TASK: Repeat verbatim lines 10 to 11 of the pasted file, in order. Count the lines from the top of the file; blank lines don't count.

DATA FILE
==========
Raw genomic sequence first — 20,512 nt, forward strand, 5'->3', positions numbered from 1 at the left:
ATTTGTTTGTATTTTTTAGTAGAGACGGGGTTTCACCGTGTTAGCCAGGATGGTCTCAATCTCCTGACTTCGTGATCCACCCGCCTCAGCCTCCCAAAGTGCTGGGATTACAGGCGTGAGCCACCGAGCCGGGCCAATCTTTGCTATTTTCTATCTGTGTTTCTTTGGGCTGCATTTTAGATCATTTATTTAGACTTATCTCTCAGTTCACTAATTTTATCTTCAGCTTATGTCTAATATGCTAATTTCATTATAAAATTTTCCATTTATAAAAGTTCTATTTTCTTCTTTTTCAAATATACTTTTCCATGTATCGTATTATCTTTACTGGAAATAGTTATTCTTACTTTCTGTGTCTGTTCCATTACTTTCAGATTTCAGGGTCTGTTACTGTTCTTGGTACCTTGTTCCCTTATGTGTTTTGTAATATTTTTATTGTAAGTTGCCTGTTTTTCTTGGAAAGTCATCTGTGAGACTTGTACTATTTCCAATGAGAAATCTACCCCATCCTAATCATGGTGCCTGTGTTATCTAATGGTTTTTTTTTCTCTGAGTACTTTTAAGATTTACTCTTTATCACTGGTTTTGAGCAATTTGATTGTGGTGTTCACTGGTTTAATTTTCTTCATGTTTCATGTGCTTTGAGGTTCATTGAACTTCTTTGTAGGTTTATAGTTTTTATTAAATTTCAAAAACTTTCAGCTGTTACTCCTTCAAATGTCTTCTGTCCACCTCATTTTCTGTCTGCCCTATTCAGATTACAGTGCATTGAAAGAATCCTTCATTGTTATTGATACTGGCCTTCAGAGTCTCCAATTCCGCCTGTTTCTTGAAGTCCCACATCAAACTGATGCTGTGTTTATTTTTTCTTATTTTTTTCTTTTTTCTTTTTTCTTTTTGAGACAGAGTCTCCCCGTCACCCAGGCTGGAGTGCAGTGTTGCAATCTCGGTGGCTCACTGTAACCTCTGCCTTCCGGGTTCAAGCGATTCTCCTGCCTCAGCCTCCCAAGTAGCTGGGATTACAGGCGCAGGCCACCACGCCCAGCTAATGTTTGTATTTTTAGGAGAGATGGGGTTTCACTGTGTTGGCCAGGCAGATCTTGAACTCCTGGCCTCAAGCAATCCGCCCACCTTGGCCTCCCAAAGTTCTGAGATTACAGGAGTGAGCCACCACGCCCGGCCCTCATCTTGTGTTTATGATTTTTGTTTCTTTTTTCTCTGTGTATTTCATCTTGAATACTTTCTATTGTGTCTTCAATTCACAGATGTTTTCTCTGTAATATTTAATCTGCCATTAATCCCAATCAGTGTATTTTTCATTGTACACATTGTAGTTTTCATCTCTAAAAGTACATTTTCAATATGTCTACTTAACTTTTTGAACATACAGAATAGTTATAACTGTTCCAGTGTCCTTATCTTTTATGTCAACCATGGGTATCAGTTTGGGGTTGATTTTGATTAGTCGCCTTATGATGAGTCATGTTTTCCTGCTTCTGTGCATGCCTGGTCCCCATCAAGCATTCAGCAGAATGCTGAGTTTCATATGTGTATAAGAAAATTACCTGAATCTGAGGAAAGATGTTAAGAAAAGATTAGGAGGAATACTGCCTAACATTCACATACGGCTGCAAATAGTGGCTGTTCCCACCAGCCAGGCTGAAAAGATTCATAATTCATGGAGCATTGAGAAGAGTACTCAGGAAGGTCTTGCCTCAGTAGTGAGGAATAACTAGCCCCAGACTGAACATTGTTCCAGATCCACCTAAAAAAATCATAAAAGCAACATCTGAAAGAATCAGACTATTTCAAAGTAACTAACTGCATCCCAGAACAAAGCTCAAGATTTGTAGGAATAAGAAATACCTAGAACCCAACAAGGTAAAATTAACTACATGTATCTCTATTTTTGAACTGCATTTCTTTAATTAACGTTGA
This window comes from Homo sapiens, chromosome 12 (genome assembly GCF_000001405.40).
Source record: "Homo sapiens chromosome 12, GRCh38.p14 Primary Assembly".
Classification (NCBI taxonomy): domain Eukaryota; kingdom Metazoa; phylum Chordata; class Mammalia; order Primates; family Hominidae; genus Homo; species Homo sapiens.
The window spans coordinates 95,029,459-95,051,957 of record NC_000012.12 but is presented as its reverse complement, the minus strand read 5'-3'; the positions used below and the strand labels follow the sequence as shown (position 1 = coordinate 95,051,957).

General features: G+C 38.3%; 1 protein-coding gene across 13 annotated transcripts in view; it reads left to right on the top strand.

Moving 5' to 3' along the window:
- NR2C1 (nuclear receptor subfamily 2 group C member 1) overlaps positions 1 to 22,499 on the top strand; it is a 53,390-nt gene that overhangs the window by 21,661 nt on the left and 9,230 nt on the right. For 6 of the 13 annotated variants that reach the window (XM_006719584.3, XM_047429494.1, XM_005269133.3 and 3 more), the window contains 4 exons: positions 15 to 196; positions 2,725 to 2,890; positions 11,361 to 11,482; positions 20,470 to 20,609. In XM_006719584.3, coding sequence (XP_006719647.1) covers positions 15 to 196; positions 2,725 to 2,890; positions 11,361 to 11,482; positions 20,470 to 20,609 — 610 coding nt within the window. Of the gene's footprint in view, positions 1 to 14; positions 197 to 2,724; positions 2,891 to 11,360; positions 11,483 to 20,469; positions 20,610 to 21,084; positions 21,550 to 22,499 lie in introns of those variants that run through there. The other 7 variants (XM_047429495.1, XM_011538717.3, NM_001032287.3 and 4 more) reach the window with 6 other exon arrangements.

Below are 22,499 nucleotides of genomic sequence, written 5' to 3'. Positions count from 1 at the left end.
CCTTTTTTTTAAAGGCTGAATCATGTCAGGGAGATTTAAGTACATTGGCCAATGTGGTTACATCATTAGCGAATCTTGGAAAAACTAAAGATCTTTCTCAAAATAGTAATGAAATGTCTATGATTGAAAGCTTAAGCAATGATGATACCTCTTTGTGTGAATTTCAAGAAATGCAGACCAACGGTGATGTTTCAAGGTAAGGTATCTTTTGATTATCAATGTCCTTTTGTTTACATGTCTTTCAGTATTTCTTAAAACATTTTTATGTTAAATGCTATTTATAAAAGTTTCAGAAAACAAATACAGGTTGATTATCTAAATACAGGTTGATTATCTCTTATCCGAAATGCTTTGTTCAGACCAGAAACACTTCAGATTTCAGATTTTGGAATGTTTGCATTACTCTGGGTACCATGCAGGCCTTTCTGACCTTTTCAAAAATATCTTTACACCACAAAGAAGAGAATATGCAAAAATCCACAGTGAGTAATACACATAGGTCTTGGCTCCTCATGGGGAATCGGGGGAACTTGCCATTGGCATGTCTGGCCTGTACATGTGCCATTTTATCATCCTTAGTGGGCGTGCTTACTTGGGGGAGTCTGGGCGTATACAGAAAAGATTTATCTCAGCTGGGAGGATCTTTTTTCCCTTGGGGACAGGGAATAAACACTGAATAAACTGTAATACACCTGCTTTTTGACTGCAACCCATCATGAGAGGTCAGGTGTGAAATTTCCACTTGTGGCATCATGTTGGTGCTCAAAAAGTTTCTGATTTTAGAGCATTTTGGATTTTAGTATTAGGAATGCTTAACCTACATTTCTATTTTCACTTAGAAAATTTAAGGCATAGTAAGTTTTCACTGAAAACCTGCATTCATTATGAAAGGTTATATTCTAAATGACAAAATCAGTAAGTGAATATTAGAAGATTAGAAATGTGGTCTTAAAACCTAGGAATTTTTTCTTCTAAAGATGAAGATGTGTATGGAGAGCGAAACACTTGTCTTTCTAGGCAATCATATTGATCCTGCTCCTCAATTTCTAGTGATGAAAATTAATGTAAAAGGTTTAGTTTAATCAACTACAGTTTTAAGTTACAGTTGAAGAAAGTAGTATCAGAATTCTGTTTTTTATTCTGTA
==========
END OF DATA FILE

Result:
Below are 22,499 nucleotides of genomic sequence, written 5' to 3'. Positions count from 1 at the left end.
CCTTTTTTTTAAAGGCTGAATCATGTCAGGGAGATTTAAGTACATTGGCCAATGTGGTTACATCATTAGCGAATCTTGGAAAAACTAAAGATCTTTCTCAAAATAGTAATGAAATGTCTATGATTGAAAGCTTAAGCAATGATGATACCTCTTTGTGTGAATTTCAAGAAATGCAGACCAACGGTGATGTTTCAAGGTAAGGTATCTTTTGATTATCAATGTCCTTTTGTTTACATGTCTTTCAGTATTTCTTAAAACATTTTTATGTTAAATGCTATTTATAAAAGTTTCAGAAAACAAATACAGGTTGATTATCTAAATACAGGTTGATTATCTCTTATCCGAAATGCTTTGTTCAGACCAGAAACACTTCAGATTTCAGATTTTGGAATGTTTGCATTACTCTGGGTACCATGCAGGCCTTTCTGACCTTTTCAAAAATATCTTTACACCACAAAGAAGAGAATATGCAAAAATCCACAGTGAGTAATACACATAGGTCTTGGCTCCTCATGGGGAATCGGGGGAACTTGCCATTGGCATGTCTGGCCTGTACATGTGCCATTTTATCATCCTTAGTGGGCGTGCTTACTTGGGGGAGTCTGGGCGTATACAGAAAAGATTTATCTCAGCTGGGAGGATCTTTTTTCCCTTGGGGACAGGGAATAAACACTGAATAAACTGTAATACACCTGCTTTTTGACTGCAACCCATCATGAGAGGTCAGGTGTGAAATTTCCACTTGTGGCATCATGTTGGTGCTCAAAAAGTTTCTGATTTTAGAGCATTTTGGATTTTAGTATTAGGAATGCTTAACCTACATTTCTATTTTCACTTAGAAAATTTAAGGCATAGTAAGTTTTCACTGAAAACCTGCATTCATTATGAAAGGTTATATTCTAAATGACAAAATCAGTAAGTGAATATTAGAAGATTAGAAATGTGGTCTTAAAACCTAGGAATTTTTTCTTCTAAAGATGAAGATGTGTATGGAGAGCGAAACACTTGTCTTTCTAGGCAATCATATTGATCCTGCTCCTCAATTTCTAGTGATGAAAATTAATGTAAAAGGTTTAGTTTAATCAACTACAGTTTTAAGTTACAGTTGAAGAAAGTAGTATCAGAATTCTGTTTTTTATTCTGTA